arts and health dementia Exhibitions

Dementia and Imagination: Making More Connections at The Dukes, Lancaster

Join us at The Dukes Theatre, Lancaster for the preview of this exhibition, a result of Dementia and Imagination. This large-scale national research study, led by Bangor University, explored the impacts of arts-based interventions on people with dementia, their families, carers and communities. 

Copy of Dukes Invitation

 

The artworks made by participants have been co-curated by artists from major gallery, Nottingham Contemporary, and study researchers.  Dr Gill Windle was the study’s Principle Investigator, and the study protocol and methodology is published and freely available in the British Medical Journal, BMJ Open. Dr Windle now contributes to the pioneering work of Created Out of Mind, a team aiming to explore, challenge and shape perceptions and understanding of dementias through science and the creative arts. This two-year Wellcome Trust residency is an indication of the growing interest in the role of the arts in dementia care. 

For three years I was one of three Lead Researchers on the study, employed by Arts for Health at MMU and working with Derbyshire Community Health Services and artists from Nottingham Contemporary to deliver the intervention. The intervention artists Gillian Brent and Joanna Dacombe and I co-curated this exhibition of images and stories, and we hoped to inspire reflection and insight into the experience of living with dementia.

Public Perceptions of Dementia: The Crooked Spire to the Dukes

Dementia and Imagination exhibition in conjunction with Chesterfield's famous Crooked Spire

In 2015 this exhibition was shown at the iconic ‘Crooked Spire’, or St Mary’s Church in Chesterfield. Chesterfield is where I went to school and lived until I was 18, only to return more than ten years later to work with local families and healthcare staff.

Throughout the exhibition, we collected public opinion and were delighted to read that some people had been “taken aback” at what they discovered. Many people provided moving feedback about their experience of the exhibition.

I’m so pleased that the exhibition will be available to view once again, hosted in my current hometown of Lancaster, until 9th September. I’m looking forward to seeing some familiar faces at the preview!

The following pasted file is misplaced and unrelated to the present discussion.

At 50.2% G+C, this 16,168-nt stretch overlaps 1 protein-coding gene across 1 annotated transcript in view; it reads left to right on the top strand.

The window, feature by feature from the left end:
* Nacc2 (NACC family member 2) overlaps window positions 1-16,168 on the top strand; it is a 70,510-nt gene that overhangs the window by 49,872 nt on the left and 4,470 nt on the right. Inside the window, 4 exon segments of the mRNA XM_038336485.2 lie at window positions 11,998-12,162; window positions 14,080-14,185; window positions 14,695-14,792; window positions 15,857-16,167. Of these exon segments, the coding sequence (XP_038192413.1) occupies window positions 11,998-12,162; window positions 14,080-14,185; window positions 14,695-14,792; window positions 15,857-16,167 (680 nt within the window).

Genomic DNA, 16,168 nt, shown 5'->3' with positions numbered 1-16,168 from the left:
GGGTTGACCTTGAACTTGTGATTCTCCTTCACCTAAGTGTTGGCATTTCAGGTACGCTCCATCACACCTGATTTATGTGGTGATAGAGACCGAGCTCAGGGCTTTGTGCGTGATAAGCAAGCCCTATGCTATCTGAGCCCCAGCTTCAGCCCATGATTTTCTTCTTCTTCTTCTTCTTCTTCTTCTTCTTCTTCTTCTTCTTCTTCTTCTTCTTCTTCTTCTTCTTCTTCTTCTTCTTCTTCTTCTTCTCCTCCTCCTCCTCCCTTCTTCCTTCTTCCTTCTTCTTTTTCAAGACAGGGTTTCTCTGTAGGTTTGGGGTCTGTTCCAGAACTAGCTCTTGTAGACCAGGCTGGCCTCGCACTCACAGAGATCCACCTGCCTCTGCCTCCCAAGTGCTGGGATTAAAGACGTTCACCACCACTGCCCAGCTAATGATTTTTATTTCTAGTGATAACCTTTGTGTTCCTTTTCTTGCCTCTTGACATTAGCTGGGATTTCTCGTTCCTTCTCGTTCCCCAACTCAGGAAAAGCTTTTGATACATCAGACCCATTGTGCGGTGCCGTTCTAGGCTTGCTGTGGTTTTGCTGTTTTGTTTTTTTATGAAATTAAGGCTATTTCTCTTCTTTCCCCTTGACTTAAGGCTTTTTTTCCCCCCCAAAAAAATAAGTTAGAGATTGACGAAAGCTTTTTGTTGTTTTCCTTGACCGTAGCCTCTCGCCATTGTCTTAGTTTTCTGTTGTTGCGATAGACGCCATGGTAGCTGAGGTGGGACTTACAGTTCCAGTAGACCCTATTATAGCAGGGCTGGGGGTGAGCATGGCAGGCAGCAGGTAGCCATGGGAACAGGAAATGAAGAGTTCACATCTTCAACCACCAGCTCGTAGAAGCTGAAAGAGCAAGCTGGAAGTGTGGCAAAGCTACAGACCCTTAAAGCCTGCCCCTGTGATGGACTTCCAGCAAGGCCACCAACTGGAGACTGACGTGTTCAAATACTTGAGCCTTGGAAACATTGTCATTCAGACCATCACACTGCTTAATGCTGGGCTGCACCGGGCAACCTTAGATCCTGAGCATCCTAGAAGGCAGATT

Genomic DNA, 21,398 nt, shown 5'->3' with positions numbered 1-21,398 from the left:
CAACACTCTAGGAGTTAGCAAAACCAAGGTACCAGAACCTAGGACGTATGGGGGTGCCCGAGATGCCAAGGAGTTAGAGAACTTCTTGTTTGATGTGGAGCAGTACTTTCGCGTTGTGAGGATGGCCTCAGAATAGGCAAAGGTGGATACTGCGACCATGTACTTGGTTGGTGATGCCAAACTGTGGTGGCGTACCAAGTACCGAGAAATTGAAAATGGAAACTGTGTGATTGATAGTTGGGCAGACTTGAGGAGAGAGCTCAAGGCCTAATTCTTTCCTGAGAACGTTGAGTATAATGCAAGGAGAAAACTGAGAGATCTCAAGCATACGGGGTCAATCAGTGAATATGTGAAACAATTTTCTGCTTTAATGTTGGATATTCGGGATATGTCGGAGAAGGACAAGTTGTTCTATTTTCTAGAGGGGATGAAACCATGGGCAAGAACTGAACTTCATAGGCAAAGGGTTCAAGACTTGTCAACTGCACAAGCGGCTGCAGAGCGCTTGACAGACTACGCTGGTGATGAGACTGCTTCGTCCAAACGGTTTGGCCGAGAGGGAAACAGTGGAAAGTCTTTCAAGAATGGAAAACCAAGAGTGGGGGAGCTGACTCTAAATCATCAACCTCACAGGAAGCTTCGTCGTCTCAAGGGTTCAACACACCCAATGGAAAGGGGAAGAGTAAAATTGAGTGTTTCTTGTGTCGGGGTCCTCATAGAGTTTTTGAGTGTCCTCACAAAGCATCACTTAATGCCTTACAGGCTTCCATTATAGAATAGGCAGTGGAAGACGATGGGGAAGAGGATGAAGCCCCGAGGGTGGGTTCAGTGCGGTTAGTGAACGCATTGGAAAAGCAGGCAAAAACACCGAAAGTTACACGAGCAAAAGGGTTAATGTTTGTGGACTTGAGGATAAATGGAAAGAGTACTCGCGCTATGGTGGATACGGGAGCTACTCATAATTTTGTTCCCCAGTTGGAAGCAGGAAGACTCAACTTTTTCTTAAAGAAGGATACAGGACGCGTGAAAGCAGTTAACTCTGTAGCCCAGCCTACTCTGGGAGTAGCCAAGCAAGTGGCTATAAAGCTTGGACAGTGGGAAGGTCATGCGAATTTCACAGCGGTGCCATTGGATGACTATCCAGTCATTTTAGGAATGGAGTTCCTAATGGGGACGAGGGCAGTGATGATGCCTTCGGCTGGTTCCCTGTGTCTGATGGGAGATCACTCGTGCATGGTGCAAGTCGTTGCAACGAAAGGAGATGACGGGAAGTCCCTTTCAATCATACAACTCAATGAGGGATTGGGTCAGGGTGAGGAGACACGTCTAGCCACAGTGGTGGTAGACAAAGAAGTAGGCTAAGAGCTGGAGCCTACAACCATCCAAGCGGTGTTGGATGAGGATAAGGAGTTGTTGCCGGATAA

The Dukes opened in 1971 and is the only building-based professional producing theatre in Lancashire. Each year it hosts the the biggest walkabout theatre event in the UK and is funded by the Arts Council and County Council.

Join us at the Dukes on Monday 14th August at 6pm for the Dukes preview. Enjoy drinks and nibbles and meet people also interested in the arts, dementia, and wider arts and health topics.

The preview will be followed by network drinks for the Arts Health Early Career Researchers Network.

Page 2 JPEG Dukes Invitation

Further Information

If you would like to know more about the study, please visit our website.

As well as academic papers, the team have produced a free and downloadable Handbook aimed at people working with people with dementia using the arts.

dementia-and-imagination-banner

You can hear our Principle Investigator Dr Gill Windle discuss our aims at the outset of the Dementia and Imagination study here:

I am a senior clinical psychologist in NHS Children’s services (CAMHS), and was, during the Fellowship, a Research Associate at Arts for Health at Manchester Metropolitan University. I have worked in several university psychology research departments including the Spectrum Centre for Mental Health Research at Lancaster University, notable for its service user involvement, and on the Dementia & Imagination research programme. My research has explored links between arts, health and well-being and I have shared this work in a variety of forums and to diverse audiences.

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